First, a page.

The new guardians of the Ashton legacy

A week after the death of Alexander Grant, who inherited the copyright to Frederick Ashton’s La Fille mal gardée, comes the announcement of a new Frederick Ashton Foundation, established to perpetuate the legacy of Ashton who died 23 years ago.

The foundation, based at the Royal Opera House, Covent Garden, will work with the existing Ashton ballet copyright holders “to develop the skills of those who will be registered to teach, coach and stage Ashton’s ballets in the future”.

This initiative will protect the way in which the ballets are staged after the deaths of the existing copyright holders. In 2004, the copyright holders, who held artistic and financial control over their ballets formed an informal Ashton Trust.

Among the members were Ashton’s nephew, Anthony Russell-Roberts, who was the recipient of most of the ballets and those who inherited individual ballets – Michael Somes (Cinderella and Symphonic Variations), Margot Fonteyn, (Ondine and Daphnis and Chloe), Alexander Grant, (La Fille mal gardĂ©e and Façade), Anthony Dowell, (The Dream and A Month in the Country), and Brian Shaw, (Les Patineurs and Les Rendezvous). Ashton’s last lover, the architect, Tony Dyson, inherited Monotones and Enigma Variations.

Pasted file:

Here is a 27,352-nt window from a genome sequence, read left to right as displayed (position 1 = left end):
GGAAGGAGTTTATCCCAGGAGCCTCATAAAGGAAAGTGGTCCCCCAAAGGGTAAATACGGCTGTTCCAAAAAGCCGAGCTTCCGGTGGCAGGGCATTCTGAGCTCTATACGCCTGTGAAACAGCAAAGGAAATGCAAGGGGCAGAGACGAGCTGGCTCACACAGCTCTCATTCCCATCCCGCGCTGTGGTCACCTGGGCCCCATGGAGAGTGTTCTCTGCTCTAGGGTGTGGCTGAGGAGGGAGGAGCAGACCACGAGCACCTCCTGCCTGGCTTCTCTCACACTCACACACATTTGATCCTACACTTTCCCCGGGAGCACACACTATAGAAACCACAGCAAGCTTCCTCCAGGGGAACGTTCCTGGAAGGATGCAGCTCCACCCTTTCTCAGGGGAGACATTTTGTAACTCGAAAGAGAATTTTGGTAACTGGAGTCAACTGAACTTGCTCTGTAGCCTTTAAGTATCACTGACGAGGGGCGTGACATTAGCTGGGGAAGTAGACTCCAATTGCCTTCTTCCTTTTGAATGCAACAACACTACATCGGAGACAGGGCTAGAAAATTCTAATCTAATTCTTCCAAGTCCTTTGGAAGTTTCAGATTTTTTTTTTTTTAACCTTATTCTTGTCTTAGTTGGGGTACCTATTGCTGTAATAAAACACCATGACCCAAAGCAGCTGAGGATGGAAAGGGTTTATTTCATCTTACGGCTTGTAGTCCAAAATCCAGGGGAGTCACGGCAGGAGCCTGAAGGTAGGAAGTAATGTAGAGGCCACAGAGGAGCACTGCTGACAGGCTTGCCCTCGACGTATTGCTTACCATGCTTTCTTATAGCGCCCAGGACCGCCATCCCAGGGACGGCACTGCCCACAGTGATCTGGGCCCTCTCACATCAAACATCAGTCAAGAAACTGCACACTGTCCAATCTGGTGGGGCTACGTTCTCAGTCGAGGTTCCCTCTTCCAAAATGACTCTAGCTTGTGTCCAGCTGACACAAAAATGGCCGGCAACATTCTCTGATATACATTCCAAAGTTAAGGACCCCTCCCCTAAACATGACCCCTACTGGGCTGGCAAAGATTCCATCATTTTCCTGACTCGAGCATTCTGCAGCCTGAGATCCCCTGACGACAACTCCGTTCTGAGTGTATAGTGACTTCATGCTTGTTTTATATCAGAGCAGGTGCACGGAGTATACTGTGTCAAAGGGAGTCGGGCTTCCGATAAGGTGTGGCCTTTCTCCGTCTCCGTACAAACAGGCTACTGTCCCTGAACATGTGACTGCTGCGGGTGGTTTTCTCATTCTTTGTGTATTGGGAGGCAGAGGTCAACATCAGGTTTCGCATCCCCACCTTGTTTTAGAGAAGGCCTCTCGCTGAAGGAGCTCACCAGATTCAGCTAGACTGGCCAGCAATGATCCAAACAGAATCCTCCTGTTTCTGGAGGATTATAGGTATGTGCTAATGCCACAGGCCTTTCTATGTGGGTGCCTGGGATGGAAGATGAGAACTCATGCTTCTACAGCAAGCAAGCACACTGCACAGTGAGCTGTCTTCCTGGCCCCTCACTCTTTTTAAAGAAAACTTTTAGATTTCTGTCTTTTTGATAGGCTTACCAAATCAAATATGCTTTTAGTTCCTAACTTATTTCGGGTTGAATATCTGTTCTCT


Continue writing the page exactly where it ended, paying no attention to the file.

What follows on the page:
Since Ashton’s death, four of them have died – Somes, Shaw, Fonteyn and Grant.

Somes’s heir was his widow, Wendy Ellis Somes, while Shaw’s heir was his companion, Derek Rencher. Fonteyn’s heir was her brother, Felix Fonteyn [he changed his surname from Hookham), then after his death, his widow, Phoebe Fonteyn. Grant’s heir or heirs are not yet known.

Two of the copyright holders have a major role in the new foundation. Dyson is chairman and Russell Roberts is one of the trustees.

One of the initial projects of the foundation is the release next month of an Opus Arte DVD of Ashton’s Scènes de Ballet, Les Patineurs and various divertissements.

The Australian Ballet has eight Ashton ballets in its repertoire, most not performed since the 1960s and 1970s with the exception of Birthday Offering which came into the rep in 1989 and Fille, a ballet that has returned regularly since its Australian premiere in 1967.

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Frederick Ashton, Margot Fonteyn and Robert Helpmann, 1950, on the set of Apparitions

Frederick Ashton